Google and Legal Friction

September 15, 2022

The question is, “How long can Google’s legal eagles drag out a court decision.” The answer is revealed in part in “Google Mostly Loses Appeal Over EU’s $4B Android Antitrust Fine.” The write up states:

The Alphabet-owned Google challenged the 2018 fine, but on Wednesday [September 14, 2022] the European Court of Justice’s General Court mostly confirmed the decision to penalize the company more than 4 billion euros ($3.99 billion).

That works out to roughly three years and six months. If I did not return a library book before its expiration date when I was in grade school, I had to pay the fine when I did return the book. If I lost the darned book, I had to wash cars to pay the fine and the cost of the book before I could check out another book. Obviously I was not the Google nor did I have a flock of legal eagles to explain:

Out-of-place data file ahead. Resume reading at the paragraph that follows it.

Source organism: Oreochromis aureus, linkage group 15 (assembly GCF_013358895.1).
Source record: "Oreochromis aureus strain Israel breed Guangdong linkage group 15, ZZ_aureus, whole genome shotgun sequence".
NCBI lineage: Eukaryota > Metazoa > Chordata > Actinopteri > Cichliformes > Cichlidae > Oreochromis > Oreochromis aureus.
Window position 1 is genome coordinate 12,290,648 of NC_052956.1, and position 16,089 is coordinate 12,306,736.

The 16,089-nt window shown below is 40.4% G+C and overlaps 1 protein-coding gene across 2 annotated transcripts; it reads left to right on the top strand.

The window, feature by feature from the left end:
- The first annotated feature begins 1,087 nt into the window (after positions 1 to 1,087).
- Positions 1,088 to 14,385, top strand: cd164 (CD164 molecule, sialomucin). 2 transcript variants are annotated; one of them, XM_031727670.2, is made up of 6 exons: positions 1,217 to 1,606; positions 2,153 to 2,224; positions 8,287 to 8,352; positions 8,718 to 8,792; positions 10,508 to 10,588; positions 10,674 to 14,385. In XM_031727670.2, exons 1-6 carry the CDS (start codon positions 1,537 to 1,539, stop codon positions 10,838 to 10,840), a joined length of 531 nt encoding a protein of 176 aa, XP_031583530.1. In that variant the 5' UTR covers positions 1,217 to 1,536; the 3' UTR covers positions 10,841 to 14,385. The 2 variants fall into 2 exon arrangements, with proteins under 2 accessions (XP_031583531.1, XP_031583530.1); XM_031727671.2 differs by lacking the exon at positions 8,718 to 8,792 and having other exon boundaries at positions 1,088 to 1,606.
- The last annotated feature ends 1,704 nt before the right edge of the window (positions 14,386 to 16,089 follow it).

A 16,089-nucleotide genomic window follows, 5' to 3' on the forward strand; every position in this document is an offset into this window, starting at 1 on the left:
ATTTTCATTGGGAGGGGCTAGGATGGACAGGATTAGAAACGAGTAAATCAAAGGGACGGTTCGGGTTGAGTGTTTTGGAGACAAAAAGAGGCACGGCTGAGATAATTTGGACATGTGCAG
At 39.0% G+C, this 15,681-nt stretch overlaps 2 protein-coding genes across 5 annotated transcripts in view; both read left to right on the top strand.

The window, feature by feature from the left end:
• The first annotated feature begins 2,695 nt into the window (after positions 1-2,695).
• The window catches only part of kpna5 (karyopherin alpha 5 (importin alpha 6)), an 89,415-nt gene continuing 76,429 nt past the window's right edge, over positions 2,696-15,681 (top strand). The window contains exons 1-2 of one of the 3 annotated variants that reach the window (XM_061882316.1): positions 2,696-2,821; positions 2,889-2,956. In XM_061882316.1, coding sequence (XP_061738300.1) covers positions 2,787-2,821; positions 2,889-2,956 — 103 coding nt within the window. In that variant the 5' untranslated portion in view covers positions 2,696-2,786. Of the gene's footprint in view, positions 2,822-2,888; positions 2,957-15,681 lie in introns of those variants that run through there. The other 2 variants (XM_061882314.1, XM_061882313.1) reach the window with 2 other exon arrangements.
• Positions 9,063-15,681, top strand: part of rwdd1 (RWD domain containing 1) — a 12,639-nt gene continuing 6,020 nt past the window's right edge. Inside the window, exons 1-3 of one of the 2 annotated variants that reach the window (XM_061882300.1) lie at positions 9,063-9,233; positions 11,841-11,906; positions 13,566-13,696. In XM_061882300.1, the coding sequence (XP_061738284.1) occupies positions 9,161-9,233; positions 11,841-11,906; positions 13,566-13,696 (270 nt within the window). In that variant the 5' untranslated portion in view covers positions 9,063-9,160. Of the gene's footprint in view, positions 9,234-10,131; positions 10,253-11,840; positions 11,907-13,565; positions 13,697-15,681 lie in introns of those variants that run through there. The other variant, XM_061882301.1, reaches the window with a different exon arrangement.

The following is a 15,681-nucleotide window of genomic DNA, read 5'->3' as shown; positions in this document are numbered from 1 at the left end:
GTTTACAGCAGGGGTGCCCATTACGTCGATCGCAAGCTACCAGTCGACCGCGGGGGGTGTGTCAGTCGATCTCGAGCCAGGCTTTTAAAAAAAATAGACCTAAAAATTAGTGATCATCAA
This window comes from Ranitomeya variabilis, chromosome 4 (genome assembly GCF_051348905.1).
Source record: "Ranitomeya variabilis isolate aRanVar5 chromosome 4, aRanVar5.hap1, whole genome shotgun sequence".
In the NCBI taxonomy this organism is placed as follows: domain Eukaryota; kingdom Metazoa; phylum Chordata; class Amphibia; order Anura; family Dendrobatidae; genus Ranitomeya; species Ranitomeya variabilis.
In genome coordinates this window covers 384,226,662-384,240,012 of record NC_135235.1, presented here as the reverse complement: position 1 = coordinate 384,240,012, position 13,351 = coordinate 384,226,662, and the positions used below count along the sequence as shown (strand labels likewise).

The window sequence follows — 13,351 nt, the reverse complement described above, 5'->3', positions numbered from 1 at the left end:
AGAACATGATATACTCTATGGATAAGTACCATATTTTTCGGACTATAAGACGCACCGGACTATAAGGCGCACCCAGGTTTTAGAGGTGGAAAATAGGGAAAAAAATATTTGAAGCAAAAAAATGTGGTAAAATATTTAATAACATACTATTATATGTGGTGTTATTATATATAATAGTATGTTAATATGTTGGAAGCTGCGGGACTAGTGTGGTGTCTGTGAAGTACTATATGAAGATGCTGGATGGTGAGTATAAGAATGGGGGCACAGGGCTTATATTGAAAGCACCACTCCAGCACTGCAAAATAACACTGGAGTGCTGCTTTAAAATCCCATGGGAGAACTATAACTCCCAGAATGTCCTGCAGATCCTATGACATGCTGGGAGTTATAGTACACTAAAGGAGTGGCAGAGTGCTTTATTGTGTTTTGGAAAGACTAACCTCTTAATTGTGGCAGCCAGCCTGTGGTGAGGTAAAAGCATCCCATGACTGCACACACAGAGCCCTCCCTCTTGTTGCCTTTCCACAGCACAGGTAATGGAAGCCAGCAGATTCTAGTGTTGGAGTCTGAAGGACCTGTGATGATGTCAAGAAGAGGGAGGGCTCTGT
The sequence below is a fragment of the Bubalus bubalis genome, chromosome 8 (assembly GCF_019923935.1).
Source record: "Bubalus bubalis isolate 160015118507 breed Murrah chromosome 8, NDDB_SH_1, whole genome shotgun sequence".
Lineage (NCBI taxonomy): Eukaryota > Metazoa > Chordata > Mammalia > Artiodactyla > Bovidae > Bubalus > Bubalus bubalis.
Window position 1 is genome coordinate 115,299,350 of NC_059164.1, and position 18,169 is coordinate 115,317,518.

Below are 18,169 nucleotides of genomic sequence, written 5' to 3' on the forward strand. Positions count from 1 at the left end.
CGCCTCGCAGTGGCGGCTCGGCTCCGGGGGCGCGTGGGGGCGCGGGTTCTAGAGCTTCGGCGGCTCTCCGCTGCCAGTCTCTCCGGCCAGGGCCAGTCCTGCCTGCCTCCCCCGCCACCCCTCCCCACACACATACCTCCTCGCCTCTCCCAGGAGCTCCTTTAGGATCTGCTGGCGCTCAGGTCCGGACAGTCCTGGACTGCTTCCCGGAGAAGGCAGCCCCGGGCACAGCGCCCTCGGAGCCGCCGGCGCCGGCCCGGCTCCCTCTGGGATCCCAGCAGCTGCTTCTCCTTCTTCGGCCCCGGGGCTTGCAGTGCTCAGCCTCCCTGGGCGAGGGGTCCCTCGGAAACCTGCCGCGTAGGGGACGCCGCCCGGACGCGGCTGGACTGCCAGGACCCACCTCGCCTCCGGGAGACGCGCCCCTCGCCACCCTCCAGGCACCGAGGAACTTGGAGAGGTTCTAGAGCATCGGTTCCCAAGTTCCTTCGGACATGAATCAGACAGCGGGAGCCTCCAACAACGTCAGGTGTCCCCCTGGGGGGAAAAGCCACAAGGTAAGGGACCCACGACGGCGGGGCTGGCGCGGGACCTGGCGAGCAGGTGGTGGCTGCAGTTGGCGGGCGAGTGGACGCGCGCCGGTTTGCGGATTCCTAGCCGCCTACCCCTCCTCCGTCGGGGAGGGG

• Why the fine is unreasonable under the current applicable laws, rules, and regulations
  • Why a 10 year old is or should be exempt from said laws, rules, and regulations
  • A calculation demonstrating that the fine and/or penalty is without foundation, irrational, and against the best interests of other 10 year old readers or young people in general
  • An action which puts in jeopardy the benefits of a 10 year old who could grow up to be a responsible, fair minded, and informed subject matter expert.

To be sure, these are compelling arguments, but the librarian at the Prospect Branch Library demonstrated an inherent inability to understand the profound trust and ultimate correctness of my arguments.

I had to pay up and pronto.

For the Google, transgress and kick the deadline for ponying up the cash three years in the future.

Now that’s being Google. Isn’t that swell?

Stephen E Arnold, September 15, 2022


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